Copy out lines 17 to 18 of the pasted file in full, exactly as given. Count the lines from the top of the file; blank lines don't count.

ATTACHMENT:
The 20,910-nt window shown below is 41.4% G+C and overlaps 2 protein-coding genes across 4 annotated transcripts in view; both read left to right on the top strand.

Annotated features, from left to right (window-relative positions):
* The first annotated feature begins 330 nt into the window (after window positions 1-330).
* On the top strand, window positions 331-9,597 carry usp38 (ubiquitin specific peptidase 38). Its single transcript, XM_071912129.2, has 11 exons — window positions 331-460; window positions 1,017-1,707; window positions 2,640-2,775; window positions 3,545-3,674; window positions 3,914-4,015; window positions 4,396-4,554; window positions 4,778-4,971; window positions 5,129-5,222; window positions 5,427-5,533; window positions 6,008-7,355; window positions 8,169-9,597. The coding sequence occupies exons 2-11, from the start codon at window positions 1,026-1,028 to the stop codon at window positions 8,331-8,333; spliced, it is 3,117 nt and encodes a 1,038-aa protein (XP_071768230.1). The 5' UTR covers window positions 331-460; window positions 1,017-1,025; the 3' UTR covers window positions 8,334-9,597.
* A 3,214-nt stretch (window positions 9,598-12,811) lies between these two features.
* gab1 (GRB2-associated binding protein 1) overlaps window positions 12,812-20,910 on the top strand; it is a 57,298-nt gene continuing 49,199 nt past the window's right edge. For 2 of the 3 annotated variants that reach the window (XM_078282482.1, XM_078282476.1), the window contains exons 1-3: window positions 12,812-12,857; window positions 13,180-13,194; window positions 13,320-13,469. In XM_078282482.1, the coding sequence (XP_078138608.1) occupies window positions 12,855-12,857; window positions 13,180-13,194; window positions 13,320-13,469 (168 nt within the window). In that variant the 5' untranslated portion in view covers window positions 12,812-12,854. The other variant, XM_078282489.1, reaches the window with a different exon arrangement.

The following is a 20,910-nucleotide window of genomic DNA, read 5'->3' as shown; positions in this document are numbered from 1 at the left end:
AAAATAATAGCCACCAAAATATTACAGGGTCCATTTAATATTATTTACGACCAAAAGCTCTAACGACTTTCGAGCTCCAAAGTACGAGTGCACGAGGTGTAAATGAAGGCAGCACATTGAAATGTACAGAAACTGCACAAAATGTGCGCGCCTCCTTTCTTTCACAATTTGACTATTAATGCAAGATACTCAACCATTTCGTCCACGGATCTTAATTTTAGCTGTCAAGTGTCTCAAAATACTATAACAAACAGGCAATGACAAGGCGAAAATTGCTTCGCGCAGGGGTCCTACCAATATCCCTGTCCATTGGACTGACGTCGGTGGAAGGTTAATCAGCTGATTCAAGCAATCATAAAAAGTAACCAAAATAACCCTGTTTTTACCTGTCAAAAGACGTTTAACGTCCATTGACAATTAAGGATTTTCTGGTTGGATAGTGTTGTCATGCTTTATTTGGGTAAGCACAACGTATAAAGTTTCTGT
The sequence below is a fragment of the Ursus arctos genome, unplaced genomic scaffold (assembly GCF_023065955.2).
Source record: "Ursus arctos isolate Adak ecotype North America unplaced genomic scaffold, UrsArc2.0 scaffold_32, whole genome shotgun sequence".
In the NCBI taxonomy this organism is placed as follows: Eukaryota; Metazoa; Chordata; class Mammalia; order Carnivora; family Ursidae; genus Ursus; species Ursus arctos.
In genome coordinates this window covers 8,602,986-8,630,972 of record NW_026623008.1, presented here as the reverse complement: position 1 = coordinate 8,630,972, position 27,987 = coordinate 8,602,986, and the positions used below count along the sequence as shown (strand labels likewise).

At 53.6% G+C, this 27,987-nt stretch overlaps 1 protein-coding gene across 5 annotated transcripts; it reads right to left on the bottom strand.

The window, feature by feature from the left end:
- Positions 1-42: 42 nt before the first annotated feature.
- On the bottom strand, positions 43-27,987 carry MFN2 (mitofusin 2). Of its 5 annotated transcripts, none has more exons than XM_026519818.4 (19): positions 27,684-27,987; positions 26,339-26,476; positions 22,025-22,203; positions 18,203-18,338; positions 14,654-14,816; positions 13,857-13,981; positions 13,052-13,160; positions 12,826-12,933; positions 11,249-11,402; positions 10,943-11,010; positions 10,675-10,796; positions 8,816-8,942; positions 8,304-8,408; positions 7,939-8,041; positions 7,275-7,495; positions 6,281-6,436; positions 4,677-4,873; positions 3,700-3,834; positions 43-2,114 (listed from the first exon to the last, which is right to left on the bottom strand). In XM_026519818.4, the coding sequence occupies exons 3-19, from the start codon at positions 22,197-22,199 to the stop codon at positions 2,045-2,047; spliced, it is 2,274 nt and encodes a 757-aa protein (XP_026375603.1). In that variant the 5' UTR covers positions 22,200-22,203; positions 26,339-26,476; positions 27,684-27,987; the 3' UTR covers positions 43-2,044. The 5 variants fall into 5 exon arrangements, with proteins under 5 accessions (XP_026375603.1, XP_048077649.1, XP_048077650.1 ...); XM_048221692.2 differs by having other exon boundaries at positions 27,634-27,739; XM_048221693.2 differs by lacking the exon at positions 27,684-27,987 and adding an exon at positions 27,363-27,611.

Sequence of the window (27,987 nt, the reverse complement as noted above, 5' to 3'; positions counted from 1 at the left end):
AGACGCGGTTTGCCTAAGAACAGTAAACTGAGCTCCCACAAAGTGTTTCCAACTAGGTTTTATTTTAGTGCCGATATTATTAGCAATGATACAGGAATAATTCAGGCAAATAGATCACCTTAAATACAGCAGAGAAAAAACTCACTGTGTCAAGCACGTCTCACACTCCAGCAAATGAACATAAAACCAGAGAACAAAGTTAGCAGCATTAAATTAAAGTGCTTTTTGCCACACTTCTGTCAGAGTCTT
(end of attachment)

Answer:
Sequence of the window (27,987 nt, the reverse complement as noted above, 5' to 3'; positions counted from 1 at the left end):
AGACGCGGTTTGCCTAAGAACAGTAAACTGAGCTCCCACAAAGTGTTTCCAACTAGGTTTTATTTTAGTGCCGATATTATTAGCAATGATACAGGAATAATTCAGGCAAATAGATCACCTTAAATACAGCAGAGAAAAAACTCACTGTGTCAAGCACGTCTCACACTCCAGCAAATGAACATAAAACCAGAGAACAAAGTTAGCAGCATTAAATTAAAGTGCTTTTTGCCACACTTCTGTCAGAGTCTT